daime counts objects, such as microbial cells and cell clusters, in 2D and 3D images. In addition, it can quantify the biovolume fraction of a population (relative to the total biovolume of all microbes) from batches of 2D-segmented images. One image batch shows a specific FISH probe signal, and the other batch shows the signal of the general bacterial probe mix or a suitable nucleic acid stain. Notably, this stereological approach estimates a 3D parameter (biovolume fraction) from 2D images. It does not require the time-consuming acquisition of z-stacks. Biovolume fractions are often more informative than cell numbers, because biovolume represents the "biochemical reaction space" of a microbial population. Just consider that few large cells may have the same biovolume as many small cells!

Quantification of spatial arrangement patterns

The spatial arrangement (co-aggregation or avoidance) is a key feature of microbes in biofilms and other spatially structured samples. It can point to important biological interactions between microorganisms, such as mutualistic symbioses, competition for resources, and even predator-prey relationships.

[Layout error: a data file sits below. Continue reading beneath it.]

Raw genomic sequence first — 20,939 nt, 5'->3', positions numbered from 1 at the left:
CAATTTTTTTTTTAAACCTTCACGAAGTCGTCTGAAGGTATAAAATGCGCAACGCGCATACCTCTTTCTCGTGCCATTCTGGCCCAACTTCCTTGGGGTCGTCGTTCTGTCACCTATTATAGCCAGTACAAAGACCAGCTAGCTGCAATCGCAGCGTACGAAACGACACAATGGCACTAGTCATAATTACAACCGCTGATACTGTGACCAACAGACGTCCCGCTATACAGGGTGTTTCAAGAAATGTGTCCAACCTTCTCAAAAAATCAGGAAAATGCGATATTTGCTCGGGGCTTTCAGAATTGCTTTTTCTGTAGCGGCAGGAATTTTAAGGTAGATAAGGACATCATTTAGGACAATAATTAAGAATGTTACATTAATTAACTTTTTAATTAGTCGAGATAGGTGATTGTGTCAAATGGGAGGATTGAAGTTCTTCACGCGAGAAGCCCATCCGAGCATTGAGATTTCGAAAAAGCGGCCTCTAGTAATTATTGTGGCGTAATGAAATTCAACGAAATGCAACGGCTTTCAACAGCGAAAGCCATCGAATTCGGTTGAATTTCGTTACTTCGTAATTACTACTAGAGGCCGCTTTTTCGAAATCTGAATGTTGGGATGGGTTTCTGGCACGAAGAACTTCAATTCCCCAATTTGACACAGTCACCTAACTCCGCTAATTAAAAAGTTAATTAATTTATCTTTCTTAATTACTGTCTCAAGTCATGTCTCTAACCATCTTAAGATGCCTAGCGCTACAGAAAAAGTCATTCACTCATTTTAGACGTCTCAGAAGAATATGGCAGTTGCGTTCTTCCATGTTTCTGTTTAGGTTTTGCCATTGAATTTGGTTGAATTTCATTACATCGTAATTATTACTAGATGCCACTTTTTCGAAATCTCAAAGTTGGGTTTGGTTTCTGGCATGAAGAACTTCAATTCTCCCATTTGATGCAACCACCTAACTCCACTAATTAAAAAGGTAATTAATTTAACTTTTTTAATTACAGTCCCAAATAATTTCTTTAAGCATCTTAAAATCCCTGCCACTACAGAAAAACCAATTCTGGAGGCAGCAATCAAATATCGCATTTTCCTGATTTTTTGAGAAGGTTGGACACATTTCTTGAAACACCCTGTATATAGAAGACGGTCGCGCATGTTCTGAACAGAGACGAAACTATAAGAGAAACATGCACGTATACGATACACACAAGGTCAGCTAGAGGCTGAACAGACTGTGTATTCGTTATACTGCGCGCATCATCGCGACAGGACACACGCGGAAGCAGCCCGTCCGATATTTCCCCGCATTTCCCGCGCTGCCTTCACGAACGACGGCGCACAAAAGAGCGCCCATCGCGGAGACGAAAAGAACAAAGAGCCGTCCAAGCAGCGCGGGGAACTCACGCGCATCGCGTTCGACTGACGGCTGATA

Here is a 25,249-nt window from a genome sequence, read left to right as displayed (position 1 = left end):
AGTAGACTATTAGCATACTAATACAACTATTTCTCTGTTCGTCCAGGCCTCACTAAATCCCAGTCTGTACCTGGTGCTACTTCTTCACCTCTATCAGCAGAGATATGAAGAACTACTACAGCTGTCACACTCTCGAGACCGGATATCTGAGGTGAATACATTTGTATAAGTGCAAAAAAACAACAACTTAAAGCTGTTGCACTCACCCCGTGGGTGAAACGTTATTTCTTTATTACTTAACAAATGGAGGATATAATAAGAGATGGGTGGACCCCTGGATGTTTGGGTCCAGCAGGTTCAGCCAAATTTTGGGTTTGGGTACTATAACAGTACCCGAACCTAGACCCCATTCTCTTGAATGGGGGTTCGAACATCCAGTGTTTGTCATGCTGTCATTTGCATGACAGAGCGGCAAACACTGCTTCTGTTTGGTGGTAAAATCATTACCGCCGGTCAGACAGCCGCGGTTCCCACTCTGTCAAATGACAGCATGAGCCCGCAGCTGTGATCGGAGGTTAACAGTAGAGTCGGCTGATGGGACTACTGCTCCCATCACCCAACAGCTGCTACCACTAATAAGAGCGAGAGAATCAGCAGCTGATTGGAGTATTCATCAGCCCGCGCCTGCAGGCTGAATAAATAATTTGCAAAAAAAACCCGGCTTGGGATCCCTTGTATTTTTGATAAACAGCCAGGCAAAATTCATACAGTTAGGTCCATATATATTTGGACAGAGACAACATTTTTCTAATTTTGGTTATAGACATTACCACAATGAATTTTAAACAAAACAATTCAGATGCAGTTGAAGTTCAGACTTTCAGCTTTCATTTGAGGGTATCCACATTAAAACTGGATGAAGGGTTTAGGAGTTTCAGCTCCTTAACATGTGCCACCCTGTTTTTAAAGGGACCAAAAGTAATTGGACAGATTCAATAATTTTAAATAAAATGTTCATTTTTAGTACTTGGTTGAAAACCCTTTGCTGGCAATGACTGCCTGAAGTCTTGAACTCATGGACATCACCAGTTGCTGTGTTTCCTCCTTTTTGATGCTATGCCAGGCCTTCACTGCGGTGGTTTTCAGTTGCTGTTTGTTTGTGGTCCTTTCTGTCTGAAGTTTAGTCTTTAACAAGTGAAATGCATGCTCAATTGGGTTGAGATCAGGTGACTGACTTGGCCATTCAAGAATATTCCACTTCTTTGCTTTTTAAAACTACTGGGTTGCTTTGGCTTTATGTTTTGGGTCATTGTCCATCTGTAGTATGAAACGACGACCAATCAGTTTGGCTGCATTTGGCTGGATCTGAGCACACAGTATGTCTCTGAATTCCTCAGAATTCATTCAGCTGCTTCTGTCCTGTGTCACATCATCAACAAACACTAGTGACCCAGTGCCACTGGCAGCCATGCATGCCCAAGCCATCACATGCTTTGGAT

Spatial arrangement patterns can be complex and subtle, and it is difficult and unreliable to evaluate them only by visual observation in the microscope. daime offers a suite of unique stereological algorithms that quantify the spatial arrangement of microbial populations, which have been labeled by specific FISH probes or other fluorescent markers. All approaches work with batches of 2D-segmented images and with 3D-segmented z-stacks.

Virtual slicing of stratified biofilms

Stratification of biofilms, flocs, or granules often reflects the ecophysiological requirements of the microorganisms in the different depth zones. Not only the abundance, but also spatial arrangement patterns and other features of microbial populations may differ between the layers of a stratified biofilm. To quantify stratification-related phenomena, daime can virtually slice biofilm images. Once the images are sliced, all image analysis functions of daime can be applied to characterize the microbial populations in each depth zone.